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How the Western Flock's Nesting Grounds Were Discovered

Contributed By

Hunter H. for the fourth graders,
Alexander Middle School in Nekoosa, Wisconsin

The Western flock winters in Texas and summers on the nesting grounds in Canada's far north.
A pair of cranes and their unison call. (click for sound)
Crane on Nest in Canada.
Photos Brian Johns, CWS

“Robert Porter Allen tried to find the whooping crane nesting place in Canada for many years. Another person actually found it. On June 30, 1954 a helicopter pilot, Don Landalls, and Mr. Wilson, who worked for the forestry department, saw three whooping cranes on their way back from a forest fire. The helicopter was on the way to a forest fire in Wood Buffalo National Park in Canada. They had Bill Fuller fly with them. He worked for the Canadian Wildlife Service and was looking for the cranes too. Bill Fuller took pictures for proof. It was good news for the cranes that they were building their nests in a protected national forest! Everyone was happy to know where the birds lived in the summer; it didn't matter to them which person found it first.”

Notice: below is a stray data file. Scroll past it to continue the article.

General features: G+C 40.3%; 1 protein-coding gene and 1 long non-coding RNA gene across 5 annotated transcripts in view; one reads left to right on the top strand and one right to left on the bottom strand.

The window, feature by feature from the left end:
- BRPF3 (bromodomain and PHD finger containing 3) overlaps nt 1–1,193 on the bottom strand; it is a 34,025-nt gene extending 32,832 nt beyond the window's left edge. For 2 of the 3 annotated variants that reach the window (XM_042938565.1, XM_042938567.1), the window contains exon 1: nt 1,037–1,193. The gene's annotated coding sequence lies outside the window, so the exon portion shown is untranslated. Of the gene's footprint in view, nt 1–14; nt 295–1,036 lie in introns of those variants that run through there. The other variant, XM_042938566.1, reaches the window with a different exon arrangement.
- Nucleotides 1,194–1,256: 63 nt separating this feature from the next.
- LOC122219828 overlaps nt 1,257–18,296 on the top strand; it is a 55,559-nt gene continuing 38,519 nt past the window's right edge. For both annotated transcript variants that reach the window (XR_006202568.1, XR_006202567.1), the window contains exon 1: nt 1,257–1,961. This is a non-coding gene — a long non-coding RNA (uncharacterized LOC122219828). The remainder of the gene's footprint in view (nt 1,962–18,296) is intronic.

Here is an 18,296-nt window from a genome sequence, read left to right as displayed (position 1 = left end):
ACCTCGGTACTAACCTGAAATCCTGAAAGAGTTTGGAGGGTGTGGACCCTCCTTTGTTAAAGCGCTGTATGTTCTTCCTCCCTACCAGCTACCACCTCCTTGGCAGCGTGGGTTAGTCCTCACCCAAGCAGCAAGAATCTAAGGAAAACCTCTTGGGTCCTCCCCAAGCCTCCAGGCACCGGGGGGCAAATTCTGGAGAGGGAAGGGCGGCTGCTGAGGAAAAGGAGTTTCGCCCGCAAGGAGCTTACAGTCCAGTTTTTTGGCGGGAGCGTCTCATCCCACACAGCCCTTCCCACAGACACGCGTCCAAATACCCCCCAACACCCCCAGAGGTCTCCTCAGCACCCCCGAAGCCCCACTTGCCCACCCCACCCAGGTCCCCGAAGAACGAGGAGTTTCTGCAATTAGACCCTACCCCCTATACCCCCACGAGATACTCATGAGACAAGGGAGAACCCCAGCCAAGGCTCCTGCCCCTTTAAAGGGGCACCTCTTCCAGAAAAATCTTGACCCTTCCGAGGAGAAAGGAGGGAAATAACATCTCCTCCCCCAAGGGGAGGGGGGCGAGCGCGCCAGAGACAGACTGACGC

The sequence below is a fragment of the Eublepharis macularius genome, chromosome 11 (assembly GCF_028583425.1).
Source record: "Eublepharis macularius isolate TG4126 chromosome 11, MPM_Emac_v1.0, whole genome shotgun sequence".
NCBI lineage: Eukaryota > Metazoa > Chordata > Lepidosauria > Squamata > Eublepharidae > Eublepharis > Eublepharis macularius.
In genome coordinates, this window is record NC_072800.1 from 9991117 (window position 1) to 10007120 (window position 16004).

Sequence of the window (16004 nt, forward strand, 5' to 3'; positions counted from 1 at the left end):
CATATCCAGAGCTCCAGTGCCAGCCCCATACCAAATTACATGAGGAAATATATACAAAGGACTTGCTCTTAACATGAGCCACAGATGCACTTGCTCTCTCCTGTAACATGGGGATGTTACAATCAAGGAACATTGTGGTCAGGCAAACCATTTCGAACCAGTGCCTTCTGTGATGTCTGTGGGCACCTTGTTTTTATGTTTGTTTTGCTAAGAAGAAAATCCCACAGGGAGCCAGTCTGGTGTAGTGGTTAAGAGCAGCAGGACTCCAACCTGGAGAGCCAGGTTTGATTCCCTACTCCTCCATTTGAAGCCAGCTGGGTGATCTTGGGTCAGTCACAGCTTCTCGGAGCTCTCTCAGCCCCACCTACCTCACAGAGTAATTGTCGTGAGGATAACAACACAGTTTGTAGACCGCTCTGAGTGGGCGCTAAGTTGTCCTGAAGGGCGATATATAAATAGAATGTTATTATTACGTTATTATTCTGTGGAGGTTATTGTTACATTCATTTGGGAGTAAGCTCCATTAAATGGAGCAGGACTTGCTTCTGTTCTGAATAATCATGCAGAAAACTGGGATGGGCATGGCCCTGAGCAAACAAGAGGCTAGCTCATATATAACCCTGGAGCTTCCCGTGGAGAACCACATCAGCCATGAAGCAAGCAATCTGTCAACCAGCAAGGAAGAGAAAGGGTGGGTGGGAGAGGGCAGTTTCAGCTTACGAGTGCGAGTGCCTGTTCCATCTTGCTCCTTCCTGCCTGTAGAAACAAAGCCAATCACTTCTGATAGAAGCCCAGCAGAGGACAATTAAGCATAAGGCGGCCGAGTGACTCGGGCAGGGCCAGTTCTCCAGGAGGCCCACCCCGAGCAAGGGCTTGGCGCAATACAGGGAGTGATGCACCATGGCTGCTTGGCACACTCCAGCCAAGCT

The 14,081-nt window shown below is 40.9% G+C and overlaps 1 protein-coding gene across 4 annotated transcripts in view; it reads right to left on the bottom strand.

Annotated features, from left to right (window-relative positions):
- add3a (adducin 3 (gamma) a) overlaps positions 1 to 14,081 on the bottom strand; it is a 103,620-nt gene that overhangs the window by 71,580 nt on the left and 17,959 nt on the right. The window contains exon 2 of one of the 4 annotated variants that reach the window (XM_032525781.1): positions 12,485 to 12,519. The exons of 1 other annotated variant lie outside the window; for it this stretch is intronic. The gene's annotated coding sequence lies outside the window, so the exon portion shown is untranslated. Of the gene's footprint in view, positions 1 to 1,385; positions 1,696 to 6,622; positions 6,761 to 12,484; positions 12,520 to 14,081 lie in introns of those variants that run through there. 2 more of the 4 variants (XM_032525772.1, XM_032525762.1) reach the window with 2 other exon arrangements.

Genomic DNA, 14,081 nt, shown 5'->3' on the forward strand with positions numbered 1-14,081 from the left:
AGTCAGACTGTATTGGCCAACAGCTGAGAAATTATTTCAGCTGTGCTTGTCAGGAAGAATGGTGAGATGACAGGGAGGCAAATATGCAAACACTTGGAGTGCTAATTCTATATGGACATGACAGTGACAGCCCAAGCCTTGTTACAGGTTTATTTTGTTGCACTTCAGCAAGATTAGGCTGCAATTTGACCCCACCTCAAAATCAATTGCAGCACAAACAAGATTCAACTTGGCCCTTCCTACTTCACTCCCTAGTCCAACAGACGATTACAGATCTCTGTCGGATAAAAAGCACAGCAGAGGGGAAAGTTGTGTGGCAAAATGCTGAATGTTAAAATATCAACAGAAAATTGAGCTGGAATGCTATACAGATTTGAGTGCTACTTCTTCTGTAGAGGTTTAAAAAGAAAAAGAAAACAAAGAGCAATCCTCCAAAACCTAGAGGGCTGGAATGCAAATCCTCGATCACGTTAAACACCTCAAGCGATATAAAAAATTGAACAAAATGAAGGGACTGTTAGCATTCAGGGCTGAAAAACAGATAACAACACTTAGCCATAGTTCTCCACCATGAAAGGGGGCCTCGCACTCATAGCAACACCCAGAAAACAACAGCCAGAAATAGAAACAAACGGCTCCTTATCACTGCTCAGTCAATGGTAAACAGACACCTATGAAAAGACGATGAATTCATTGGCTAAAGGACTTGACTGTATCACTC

Try This! More Research
See books the Nekoosa students used for research to find out more about important Whooping crane discoveries. The books may be in your school or community libraries.

McCoy, J.J. The Hunt for the Whooping Cranes: A Natural History Detective Story. New York: Paul S. Eriksson, 1996.

Faith McNulty. The Whooping Crane. New York: E.P. Dutton, 1966.

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